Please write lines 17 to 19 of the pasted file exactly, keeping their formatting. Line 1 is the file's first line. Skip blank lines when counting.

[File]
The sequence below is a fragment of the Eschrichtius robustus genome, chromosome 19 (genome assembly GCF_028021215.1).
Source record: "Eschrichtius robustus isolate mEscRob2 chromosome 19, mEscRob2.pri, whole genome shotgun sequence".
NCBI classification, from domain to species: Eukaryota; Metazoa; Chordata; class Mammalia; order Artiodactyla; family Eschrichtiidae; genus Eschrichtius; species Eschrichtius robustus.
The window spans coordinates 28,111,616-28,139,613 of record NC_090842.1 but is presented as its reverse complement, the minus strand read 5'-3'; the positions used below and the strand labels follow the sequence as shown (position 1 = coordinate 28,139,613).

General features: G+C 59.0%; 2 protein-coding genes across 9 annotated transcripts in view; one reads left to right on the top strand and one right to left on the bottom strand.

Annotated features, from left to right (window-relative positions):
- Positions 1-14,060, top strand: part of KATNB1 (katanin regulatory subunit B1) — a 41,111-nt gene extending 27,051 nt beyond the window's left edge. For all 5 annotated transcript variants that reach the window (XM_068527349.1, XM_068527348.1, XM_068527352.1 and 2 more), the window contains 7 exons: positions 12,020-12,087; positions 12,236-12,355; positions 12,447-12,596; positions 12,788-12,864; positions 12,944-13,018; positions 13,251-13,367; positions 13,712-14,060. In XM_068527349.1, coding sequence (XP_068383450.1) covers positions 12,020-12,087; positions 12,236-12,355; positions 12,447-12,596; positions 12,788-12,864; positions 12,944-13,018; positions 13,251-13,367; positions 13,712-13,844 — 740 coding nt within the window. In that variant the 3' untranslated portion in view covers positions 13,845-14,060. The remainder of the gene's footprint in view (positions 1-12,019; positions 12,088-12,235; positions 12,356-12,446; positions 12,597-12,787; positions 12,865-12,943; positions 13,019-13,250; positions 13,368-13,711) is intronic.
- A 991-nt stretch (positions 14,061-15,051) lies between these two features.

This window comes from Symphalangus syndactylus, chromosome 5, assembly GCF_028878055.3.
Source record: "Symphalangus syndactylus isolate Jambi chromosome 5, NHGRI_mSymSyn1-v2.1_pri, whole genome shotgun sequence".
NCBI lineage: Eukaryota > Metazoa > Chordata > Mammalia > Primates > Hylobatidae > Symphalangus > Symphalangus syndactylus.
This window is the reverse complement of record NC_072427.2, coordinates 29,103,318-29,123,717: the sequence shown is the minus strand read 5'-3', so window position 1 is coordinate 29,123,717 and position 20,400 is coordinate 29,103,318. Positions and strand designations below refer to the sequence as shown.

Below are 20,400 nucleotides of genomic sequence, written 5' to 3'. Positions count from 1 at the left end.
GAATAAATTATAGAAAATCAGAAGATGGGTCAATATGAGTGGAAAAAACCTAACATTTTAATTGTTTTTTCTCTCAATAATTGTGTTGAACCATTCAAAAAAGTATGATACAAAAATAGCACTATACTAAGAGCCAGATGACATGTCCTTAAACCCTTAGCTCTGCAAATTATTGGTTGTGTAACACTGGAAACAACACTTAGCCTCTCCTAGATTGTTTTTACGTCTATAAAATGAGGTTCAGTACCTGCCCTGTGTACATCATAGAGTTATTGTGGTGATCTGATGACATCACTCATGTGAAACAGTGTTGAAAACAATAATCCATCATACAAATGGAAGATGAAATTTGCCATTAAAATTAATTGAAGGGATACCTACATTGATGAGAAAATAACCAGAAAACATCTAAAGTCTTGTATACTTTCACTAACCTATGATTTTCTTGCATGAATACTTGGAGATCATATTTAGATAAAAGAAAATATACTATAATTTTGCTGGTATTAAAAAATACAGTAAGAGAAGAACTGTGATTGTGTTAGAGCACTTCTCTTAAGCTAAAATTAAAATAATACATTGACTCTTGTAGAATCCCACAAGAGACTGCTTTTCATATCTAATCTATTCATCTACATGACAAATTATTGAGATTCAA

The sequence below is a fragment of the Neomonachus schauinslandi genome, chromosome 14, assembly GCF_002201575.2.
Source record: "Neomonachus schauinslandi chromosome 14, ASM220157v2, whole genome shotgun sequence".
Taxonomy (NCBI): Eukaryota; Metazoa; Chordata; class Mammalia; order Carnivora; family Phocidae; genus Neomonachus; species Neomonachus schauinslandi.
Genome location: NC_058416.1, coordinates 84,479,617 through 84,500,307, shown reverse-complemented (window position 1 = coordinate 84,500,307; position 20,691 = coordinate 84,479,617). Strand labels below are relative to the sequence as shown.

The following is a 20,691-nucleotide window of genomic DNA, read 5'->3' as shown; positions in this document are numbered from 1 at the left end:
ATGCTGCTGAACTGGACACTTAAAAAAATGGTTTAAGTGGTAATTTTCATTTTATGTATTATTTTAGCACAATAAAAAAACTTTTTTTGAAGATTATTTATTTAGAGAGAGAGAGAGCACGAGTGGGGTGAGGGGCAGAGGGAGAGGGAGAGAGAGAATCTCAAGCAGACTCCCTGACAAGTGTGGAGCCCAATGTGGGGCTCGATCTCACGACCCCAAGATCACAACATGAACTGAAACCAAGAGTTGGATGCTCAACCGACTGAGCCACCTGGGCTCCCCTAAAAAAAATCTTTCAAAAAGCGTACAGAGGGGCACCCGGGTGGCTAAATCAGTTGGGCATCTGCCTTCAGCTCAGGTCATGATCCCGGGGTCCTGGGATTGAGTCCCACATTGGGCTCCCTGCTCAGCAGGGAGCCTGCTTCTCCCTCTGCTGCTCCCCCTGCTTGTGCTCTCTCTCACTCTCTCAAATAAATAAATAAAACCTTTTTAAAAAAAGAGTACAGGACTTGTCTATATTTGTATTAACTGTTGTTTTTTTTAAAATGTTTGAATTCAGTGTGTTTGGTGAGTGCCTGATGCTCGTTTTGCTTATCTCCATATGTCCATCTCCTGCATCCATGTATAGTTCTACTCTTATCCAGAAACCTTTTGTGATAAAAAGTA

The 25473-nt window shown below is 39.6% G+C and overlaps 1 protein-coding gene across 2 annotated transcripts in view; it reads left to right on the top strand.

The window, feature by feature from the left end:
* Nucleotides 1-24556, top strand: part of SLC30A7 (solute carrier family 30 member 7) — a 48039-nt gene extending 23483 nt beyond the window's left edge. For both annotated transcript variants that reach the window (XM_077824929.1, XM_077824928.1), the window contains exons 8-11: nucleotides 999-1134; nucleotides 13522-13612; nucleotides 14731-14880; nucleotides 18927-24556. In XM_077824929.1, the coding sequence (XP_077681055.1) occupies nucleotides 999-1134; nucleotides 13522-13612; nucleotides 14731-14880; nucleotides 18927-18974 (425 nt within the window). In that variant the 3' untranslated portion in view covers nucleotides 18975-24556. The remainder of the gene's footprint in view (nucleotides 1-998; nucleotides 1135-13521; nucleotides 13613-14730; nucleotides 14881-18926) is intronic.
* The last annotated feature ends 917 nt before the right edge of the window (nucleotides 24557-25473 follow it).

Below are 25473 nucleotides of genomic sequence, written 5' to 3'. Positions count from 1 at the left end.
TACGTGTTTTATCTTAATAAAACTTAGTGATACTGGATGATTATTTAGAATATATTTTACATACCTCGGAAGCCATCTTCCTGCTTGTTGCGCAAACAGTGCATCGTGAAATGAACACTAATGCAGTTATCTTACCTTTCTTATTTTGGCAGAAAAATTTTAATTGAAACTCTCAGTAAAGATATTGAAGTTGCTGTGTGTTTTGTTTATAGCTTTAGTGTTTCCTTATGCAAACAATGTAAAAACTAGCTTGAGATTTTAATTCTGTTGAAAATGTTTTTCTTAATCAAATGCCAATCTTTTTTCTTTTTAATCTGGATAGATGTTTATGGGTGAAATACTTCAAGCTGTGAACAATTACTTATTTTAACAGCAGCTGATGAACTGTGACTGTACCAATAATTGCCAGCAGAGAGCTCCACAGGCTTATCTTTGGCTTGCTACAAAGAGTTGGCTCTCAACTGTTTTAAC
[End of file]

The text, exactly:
Taxonomy (NCBI): Eukaryota; Metazoa; Chordata; class Mammalia; order Carnivora; family Phocidae; genus Neomonachus; species Neomonachus schauinslandi.
Genome location: NC_058416.1, coordinates 84,479,617 through 84,500,307, shown reverse-complemented (window position 1 = coordinate 84,500,307; position 20,691 = coordinate 84,479,617). Strand labels below are relative to the sequence as shown.

The following is a 20,691-nucleotide window of genomic DNA, read 5'->3' as shown; positions in this document are numbered from 1 at the left end: